How to Install an Attic Ladder
Attics can offer an excellent storage location, but attics sometimes don't come with easy access. Learn how to install an attic ladder with these easy step-by-step directions.
If installing a knee wall, measure and mark the location for the top of the knee wall, check for level, and attach long boards to the ceiling joists at this point. This will define the top of the knee wall and serve as a guide when installing the OSB and plywood for the walls and ceiling.
Staple insulation between the wall studs and ceiling joists (Image A). Use R-30 insulation for the ceiling and R-13 for the walls. Don't mash or compress the insulation into the space; it needs a certain amount of loft to work properly. If building a knee wall for storage, like Karl did with this project, make sure to insulate that area as well.
Use a nail gun to attach sheets of OSB to the walls over the insulation. Make sure to nail into the wall studs when installing the OSB (Image B).
Safety Alert: Always wear safety glasses and use caution when working with a nail gun. These powerful tools can drive a nail through wood — or a hand or foot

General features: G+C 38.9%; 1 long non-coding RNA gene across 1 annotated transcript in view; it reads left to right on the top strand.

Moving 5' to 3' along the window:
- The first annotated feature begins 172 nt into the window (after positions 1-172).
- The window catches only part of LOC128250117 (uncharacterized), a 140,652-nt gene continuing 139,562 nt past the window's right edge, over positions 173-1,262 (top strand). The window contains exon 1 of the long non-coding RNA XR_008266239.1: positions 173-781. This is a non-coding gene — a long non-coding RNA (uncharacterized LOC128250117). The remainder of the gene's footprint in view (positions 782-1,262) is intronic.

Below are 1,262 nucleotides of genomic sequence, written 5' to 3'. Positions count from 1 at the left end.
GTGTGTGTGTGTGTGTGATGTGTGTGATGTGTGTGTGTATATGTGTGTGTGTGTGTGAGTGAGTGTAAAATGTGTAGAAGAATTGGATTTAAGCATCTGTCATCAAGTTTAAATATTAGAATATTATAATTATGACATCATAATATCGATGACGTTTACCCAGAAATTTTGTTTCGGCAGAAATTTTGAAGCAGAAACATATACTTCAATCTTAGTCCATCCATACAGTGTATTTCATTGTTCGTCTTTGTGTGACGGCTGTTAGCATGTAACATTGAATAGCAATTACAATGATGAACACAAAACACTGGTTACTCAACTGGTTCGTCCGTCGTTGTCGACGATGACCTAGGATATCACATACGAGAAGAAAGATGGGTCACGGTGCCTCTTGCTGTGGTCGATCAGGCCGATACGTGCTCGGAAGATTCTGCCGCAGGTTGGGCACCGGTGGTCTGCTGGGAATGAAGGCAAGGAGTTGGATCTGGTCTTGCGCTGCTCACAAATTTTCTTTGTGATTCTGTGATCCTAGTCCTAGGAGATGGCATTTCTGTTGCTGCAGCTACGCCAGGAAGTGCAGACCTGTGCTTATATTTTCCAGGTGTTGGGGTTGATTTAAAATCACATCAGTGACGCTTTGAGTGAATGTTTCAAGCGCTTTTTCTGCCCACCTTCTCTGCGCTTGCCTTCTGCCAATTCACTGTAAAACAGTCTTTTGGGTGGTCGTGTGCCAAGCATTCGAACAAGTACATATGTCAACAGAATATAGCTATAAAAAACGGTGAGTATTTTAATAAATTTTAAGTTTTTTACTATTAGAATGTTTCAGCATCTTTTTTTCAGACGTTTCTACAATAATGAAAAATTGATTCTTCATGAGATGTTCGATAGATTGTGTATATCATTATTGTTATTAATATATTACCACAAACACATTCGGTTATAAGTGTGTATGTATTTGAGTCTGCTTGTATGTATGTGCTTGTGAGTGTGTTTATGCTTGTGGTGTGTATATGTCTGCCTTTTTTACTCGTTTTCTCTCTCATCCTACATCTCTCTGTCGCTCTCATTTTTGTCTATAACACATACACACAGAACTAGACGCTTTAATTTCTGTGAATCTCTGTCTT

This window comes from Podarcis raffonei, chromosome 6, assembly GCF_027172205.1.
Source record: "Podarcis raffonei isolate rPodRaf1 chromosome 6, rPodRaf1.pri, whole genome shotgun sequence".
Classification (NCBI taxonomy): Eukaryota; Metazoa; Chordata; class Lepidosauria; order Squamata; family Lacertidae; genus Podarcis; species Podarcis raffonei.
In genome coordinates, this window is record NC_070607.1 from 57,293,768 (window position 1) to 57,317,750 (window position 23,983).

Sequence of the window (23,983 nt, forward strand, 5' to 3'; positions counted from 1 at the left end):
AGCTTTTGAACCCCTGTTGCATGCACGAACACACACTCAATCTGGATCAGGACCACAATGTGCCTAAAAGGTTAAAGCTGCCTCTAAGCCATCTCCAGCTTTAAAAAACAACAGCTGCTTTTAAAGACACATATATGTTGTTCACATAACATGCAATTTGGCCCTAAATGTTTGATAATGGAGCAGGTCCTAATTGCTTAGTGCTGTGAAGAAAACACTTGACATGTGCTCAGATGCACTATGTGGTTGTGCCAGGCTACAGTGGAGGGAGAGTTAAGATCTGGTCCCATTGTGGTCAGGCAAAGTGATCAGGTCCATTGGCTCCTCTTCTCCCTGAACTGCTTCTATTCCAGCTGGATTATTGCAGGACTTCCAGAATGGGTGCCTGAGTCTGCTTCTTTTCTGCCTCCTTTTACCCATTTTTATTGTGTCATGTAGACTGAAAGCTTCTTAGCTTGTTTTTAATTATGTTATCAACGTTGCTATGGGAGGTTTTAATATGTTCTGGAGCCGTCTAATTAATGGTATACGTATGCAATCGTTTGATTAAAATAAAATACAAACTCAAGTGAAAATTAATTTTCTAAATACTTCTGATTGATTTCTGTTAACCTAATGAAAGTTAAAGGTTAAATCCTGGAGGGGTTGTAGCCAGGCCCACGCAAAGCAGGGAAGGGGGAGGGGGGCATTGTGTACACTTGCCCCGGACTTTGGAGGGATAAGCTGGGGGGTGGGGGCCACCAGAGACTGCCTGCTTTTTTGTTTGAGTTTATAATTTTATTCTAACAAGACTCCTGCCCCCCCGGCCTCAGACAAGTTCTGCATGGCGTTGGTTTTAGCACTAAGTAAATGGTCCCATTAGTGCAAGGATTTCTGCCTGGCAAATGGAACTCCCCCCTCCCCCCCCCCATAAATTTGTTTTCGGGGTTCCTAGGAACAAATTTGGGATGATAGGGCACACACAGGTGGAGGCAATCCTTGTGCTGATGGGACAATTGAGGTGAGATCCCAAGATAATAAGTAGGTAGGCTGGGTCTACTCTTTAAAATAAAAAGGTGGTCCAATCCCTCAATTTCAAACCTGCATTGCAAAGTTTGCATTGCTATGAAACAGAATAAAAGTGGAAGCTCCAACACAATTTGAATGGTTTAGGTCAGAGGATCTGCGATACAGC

If installing a knee wall with a swing-out feature, such as the swing-out sofa in this episode, make sure to install OSB and/or plywood over the insulation in the visible area behind the knee wall.
Laminate is more often used as countertops or work surfaces, but here it helps create an edgy look for this teen artist. To install, roll contact cement onto the surface of the OSB wall and the surface of the laminate. Allow the cement to set until it gets tacky. When it's tacky and dry to the touch, carefully line up the laminate and adhere it to the OSB.
Used correctly, contact cement is a super-strong adhesive – so it's important to line everything up carefully before letting the two surfaces touch. The adhesive will instantly, permanently bond with itself – there's no wiggling around for a better fit once the pieces touch.
Use a rubber roller to get ready of any bubbles under the laminate.
Use screws to attach sheets of birch plywood to the angled ceiling over the insulation, making sure to drive the screws into the ceiling joists. The plywood will create a smooth, strong ceiling – without having to apply drywall tape and mud to the ceiling. Run the plywood down to the top of the knee wall.
Prime and paint the walls and ceiling as desired.